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The Court of Appeal overturned the decision of the High Court, in a decision concerning the construction of restrictive covenants in a shareholders’ agreement. The judgment sees the Court attempt to navigate a path to find the principles applicable to such types of agreement, which fall outside the classic ‘vendor-purchaser’ and ‘employee-employer’ categories.
The Appellant company (“Guest Services”) makes maps for distribution to the guests of luxury hotels. The Respondent, Mr Shelmerdine, was the founder of the business. It was sold to another company, which was subsequently placed in administration, whereupon it was purchased by Guest Services.
Guest Services initially retained Mr Shelmerdine as an employee. In July 2015, the parties entered into a consultancy agreement (the “Consultancy Agreement”). Thereafter, in June 2016, Mr Shelmerdine became a shareholder in Guest Services, pursuant to a shareholders’ agreement (the “Shareholders’ Agreement”). The terms of each agreement included various post-termination restrictions, each of which was 12-months' long.
The fixed term of the Consultancy Agreement expired and the ad-hoc consultancy arrangements between the parties were thereafter terminated on 9-months’ notice. Upon termination, it was alleged that Mr Shelmerdine used a map created for Guest Services in an attempt to solicit an existing client of the company, and, to the same end, that he had made contact with various branches of the Ritz. Guest Services brought proceedings, seeking injunctive relief in support of the restraints in the Shareholders’ Agreement.
His Honour Judge Halliwell, sitting in the Manchester Business and Property Courts, held that the restrictive covenants in the Shareholders’ Agreement did not apply to Mr Shelmerdine. Construed properly, the Judge held that the restrictions – which applied to ‘Employee Shareholders’, as a distinct class of shareholders in the company – did not apply to a shareholder who has ceased to be an employee, director and/or agent of the business.
The Judge held that, were he wrong about that construction, each of the covenants went further than was reasonably necessary for the protection of the legitimate interests of the company. That was because, on the Judge’s alternative construction, the restraints would apply to a shareholder, notwithstanding the fact that he or she had ceased to be an employee, director or agent of the business – and could therefore apply indefinitely to any existing shareholder. Since ordinary shareholders (cf. ‘Employee Shareholders') would not have access to confidential information, including the company’s client contacts, the Judge was of the view that the restraints were unenforceable.
The decision was overturned on appeal. Lady Justice Asplin, giving the decision for the Court, held that the Judge had misconstrued the relevant provisions of the Shareholders’ Agreement and that the 12-month duration of each of the restraints was reasonable.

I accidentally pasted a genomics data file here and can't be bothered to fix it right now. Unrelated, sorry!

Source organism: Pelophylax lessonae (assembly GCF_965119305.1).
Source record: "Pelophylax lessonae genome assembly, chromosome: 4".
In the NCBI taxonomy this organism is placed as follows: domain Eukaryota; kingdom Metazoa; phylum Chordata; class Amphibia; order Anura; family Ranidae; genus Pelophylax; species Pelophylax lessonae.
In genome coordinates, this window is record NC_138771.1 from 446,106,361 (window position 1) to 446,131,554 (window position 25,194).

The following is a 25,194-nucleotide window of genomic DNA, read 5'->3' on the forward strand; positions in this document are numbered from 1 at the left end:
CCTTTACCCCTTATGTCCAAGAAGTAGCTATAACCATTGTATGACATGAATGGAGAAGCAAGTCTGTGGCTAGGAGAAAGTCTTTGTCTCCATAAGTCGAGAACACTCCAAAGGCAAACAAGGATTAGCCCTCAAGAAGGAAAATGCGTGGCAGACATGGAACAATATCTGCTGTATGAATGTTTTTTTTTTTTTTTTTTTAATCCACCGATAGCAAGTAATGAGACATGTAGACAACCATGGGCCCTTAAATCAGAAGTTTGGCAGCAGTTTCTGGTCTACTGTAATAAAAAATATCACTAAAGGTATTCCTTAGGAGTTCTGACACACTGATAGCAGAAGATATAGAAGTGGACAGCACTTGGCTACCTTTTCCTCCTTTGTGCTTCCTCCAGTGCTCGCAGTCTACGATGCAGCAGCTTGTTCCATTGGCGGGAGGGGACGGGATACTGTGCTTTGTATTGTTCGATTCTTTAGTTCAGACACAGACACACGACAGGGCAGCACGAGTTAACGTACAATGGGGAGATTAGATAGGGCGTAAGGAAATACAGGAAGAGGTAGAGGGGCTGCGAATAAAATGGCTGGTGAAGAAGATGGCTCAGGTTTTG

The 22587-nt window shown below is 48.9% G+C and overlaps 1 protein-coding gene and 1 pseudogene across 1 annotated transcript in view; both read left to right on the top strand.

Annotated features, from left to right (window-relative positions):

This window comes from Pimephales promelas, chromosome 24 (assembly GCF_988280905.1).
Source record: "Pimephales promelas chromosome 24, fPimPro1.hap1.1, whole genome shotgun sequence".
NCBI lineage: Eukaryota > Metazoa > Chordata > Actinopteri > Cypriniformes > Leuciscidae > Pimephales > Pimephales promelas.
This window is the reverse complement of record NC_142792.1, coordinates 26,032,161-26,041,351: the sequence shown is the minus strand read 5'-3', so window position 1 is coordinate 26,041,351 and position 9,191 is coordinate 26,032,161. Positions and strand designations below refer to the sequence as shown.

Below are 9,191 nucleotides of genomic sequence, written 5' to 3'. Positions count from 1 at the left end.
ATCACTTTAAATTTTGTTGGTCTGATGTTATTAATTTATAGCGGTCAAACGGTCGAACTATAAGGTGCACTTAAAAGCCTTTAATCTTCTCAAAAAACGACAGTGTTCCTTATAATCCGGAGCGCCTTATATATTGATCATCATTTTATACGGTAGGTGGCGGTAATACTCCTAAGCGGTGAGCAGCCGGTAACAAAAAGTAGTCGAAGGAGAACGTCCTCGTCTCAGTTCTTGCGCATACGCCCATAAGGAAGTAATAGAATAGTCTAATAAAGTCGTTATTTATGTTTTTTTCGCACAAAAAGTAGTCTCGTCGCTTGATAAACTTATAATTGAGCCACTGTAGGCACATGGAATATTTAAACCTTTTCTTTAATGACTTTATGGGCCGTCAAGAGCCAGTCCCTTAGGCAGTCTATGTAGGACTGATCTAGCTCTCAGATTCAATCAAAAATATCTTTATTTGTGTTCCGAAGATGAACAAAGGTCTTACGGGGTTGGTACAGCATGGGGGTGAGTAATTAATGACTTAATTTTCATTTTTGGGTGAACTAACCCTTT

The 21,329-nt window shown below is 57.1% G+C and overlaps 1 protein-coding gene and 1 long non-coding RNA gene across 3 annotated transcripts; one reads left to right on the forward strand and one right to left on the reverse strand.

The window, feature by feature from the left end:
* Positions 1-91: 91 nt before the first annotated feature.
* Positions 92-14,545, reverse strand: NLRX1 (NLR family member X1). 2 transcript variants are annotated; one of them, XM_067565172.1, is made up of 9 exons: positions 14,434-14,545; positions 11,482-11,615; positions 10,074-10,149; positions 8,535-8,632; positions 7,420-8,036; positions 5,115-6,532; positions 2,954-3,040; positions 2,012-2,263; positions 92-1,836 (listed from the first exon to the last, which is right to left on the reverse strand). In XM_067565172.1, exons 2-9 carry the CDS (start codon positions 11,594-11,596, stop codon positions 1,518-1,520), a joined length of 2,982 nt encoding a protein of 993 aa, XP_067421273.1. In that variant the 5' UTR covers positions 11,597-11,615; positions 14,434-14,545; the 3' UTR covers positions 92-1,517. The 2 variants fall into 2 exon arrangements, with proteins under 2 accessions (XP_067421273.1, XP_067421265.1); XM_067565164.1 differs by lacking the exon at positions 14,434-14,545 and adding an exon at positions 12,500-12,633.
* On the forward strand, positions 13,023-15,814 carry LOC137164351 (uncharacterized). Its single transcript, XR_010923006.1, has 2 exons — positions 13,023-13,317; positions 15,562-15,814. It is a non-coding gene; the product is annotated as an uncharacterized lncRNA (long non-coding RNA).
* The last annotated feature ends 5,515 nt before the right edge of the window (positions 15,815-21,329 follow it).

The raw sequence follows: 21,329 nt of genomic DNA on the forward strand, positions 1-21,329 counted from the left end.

The Court of Appeal found that the Judge was wrong to conclude that the restraints would no longer apply to a shareholder when he or she ceased to be an employee, director or agent of the company. Those provisions had to be viewed in light of the company’s Articles of Association, which required Guest Services to purchase an employee’s shareholding in such an event. Any alternative construction would deprive the restraints of their commercial sense. Properly construed, the restraints applied until a shareholder ceased to be a shareholder (ordinarily, on the compulsory purchase of his or her shares).
The Court of Appeal also unanimously held that each of the post-termination restraints was enforceable. The 12-month duration of those restraints had to be assessed in light of the status of the agreement – as a Shareholders’ Agreement – and therefore one which did not fall neatly into the traditional ‘vendor-purchaser’ / ‘employer-employee’ categories. On the facts, the Court concluded that the clause appeared “in a shareholders’ agreement made between experienced commercial parties” .
The Court of Appeal was correct to overturn the Judge’s decision on the construction issue. The Judge placed considerable weight on the fact that ‘Employee Shareholder’ was defined by reference to ‘employees, agents and directors’ in the present tense. With respect, however, the Judge’s construction of the restraints is incompatible with their commercial purpose (indeed, their very nature as post-termination restraints).
Perhaps of more long-term significance is the Court’s decision on the enforceability of restrictive covenants in a shareholders’ agreement. The Court recognised that agreements of that type are not readily comparable to ‘vendor-purchaser’ agreement or an ordinary contract of employment. But the very status of the agreement - as one between a business and its shareholders – appears to have been all but determinative of the Court’s assessment of the reasonableness of the restraints. Notably, the Court’s decision gives little (or no) consideration to each of the specific restraints, its purpose or the reasonableness of its duration when viewed in light of that purpose. Query if such an approach is appropriate, indeed permissible, where the very cases cited by the Court of Appeal caution against rigid categorisation of that sort.
The full judgment can be read here.
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